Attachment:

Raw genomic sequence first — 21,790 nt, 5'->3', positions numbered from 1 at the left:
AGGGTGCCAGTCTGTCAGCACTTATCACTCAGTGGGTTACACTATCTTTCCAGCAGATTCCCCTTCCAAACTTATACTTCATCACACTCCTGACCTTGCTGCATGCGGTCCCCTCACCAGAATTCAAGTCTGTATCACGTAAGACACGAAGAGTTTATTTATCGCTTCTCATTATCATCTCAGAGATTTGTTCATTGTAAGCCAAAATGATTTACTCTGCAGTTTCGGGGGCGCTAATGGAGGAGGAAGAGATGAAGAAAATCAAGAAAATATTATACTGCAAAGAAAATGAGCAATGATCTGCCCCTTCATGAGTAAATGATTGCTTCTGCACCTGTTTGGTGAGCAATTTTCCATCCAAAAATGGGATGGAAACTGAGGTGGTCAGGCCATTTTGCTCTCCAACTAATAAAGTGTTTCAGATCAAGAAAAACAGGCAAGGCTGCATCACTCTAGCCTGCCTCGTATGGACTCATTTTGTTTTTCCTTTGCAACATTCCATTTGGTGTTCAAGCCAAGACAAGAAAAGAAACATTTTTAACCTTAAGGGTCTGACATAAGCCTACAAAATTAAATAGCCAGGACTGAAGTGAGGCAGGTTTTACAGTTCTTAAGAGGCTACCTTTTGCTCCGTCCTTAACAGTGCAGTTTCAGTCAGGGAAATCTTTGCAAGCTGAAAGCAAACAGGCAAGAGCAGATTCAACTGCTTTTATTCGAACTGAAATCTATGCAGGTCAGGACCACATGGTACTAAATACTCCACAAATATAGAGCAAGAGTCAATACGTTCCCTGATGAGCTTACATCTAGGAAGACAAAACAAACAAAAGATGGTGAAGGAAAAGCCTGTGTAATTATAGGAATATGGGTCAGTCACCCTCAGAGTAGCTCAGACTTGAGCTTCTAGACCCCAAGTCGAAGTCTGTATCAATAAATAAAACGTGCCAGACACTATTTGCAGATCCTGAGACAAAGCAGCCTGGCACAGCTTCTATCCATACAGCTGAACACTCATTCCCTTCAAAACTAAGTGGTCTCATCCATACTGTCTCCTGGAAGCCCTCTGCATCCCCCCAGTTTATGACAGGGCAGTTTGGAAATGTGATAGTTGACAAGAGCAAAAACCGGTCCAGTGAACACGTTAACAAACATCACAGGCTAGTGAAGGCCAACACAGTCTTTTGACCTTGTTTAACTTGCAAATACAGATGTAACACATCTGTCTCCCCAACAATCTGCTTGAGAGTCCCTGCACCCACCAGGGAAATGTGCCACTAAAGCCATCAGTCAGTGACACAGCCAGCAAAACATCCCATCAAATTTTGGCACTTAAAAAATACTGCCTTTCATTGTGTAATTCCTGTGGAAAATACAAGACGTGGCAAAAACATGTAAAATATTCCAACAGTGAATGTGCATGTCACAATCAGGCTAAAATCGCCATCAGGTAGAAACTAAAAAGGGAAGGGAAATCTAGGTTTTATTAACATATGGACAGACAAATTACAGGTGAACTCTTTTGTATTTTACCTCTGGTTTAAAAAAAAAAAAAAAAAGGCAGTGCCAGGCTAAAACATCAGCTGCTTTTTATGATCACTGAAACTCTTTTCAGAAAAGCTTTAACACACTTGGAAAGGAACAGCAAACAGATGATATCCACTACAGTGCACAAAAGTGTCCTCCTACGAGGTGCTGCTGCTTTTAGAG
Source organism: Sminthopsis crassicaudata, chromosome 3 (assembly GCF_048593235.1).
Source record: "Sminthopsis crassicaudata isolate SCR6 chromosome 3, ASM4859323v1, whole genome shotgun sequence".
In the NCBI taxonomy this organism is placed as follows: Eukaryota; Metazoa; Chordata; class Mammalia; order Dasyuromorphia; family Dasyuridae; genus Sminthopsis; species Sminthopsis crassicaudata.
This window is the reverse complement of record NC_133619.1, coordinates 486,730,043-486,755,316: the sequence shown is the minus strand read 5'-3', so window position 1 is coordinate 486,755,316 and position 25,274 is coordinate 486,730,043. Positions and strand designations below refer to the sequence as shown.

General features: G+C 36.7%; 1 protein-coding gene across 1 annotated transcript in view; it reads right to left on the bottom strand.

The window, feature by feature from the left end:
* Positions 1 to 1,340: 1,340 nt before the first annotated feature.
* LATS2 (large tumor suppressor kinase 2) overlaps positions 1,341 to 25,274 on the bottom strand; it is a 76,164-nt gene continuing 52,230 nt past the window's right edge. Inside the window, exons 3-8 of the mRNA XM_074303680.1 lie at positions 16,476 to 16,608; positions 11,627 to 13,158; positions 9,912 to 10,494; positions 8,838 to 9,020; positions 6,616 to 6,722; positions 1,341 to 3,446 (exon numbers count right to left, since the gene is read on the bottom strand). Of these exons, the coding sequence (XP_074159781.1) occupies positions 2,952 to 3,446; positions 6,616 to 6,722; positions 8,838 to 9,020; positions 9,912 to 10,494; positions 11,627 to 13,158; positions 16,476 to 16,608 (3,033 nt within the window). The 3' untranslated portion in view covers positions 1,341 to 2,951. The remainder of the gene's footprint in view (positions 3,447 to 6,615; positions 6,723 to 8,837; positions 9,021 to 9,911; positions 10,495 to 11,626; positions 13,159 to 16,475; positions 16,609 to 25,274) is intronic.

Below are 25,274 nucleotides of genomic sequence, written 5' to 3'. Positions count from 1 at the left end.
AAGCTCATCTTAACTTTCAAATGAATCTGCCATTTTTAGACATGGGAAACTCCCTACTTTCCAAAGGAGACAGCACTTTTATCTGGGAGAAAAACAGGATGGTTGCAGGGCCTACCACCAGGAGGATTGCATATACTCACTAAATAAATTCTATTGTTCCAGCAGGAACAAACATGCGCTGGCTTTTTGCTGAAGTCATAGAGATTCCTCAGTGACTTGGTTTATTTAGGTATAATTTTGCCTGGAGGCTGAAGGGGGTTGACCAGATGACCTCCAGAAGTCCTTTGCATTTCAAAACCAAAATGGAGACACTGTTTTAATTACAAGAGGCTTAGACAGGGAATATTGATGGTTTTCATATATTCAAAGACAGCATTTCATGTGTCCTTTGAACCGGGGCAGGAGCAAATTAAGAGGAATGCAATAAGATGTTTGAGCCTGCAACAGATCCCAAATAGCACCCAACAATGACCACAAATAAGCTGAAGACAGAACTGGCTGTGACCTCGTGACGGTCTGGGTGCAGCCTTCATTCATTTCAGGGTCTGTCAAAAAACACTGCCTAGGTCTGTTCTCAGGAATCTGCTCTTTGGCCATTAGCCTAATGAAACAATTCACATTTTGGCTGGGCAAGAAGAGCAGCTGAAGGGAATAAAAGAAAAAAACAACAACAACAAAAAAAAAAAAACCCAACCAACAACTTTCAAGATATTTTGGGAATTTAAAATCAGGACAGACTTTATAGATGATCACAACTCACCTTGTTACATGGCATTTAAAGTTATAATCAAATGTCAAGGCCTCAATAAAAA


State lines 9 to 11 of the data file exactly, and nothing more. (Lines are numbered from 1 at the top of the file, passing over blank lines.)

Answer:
* Positions 1 to 1,340: 1,340 nt before the first annotated feature.
* LATS2 (large tumor suppressor kinase 2) overlaps positions 1,341 to 25,274 on the bottom strand; it is a 76,164-nt gene continuing 52,230 nt past the window's right edge. Inside the window, exons 3-8 of the mRNA XM_074303680.1 lie at positions 16,476 to 16,608; positions 11,627 to 13,158; positions 9,912 to 10,494; positions 8,838 to 9,020; positions 6,616 to 6,722; positions 1,341 to 3,446 (exon numbers count right to left, since the gene is read on the bottom strand). Of these exons, the coding sequence (XP_074159781.1) occupies positions 2,952 to 3,446; positions 6,616 to 6,722; positions 8,838 to 9,020; positions 9,912 to 10,494; positions 11,627 to 13,158; positions 16,476 to 16,608 (3,033 nt within the window). The 3' untranslated portion in view covers positions 1,341 to 2,951. The remainder of the gene's footprint in view (positions 3,447 to 6,615; positions 6,723 to 8,837; positions 9,021 to 9,911; positions 10,495 to 11,626; positions 13,159 to 16,475; positions 16,609 to 25,274) is intronic.

Below are 25,274 nucleotides of genomic sequence, written 5' to 3'. Positions count from 1 at the left end.